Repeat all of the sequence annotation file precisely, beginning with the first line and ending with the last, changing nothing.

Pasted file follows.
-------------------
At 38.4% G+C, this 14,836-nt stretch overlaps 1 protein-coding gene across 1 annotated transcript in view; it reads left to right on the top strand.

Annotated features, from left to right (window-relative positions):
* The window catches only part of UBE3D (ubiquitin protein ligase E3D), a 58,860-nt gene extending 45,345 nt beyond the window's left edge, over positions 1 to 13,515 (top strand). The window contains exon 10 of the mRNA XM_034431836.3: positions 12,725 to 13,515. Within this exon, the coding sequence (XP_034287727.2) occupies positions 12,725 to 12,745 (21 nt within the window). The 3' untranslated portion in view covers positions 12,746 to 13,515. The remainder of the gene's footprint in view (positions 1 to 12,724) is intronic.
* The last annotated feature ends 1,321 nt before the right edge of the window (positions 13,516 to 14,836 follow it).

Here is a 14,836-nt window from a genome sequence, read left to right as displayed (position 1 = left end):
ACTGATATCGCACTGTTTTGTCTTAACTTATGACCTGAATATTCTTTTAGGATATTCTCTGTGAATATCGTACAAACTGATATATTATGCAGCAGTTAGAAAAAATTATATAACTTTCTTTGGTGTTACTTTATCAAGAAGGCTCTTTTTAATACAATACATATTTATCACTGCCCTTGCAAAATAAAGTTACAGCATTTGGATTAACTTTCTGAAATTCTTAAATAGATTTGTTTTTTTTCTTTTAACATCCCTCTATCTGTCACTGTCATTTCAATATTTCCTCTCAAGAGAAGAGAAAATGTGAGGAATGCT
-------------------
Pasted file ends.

At 38.4% G+C, this 14,836-nt stretch overlaps 1 protein-coding gene across 1 annotated transcript in view; it reads left to right on the top strand.

Annotated features, from left to right (window-relative positions):
* The window catches only part of UBE3D (ubiquitin protein ligase E3D), a 58,860-nt gene extending 45,345 nt beyond the window's left edge, over positions 1 to 13,515 (top strand). The window contains exon 10 of the mRNA XM_034431836.3: positions 12,725 to 13,515. Within this exon, the coding sequence (XP_034287727.2) occupies positions 12,725 to 12,745 (21 nt within the window). The 3' untranslated portion in view covers positions 12,746 to 13,515. The remainder of the gene's footprint in view (positions 1 to 12,724) is intronic.
* The last annotated feature ends 1,321 nt before the right edge of the window (positions 13,516 to 14,836 follow it).

Here is a 14,836-nt window from a genome sequence, read left to right as displayed (position 1 = left end):
ACTGATATCGCACTGTTTTGTCTTAACTTATGACCTGAATATTCTTTTAGGATATTCTCTGTGAATATCGTACAAACTGATATATTATGCAGCAGTTAGAAAAAATTATATAACTTTCTTTGGTGTTACTTTATCAAGAAGGCTCTTTTTAATACAATACATATTTATCACTGCCCTTGCAAAATAAAGTTACAGCATTTGGATTAACTTTCTGAAATTCTTAAATAGATTTGTTTTTTTTCTTTTAACATCCCTCTATCTGTCACTGTCATTTCAATATTTCCTCTCAAGAGAAGAGAAAATGTGAGGAATGCT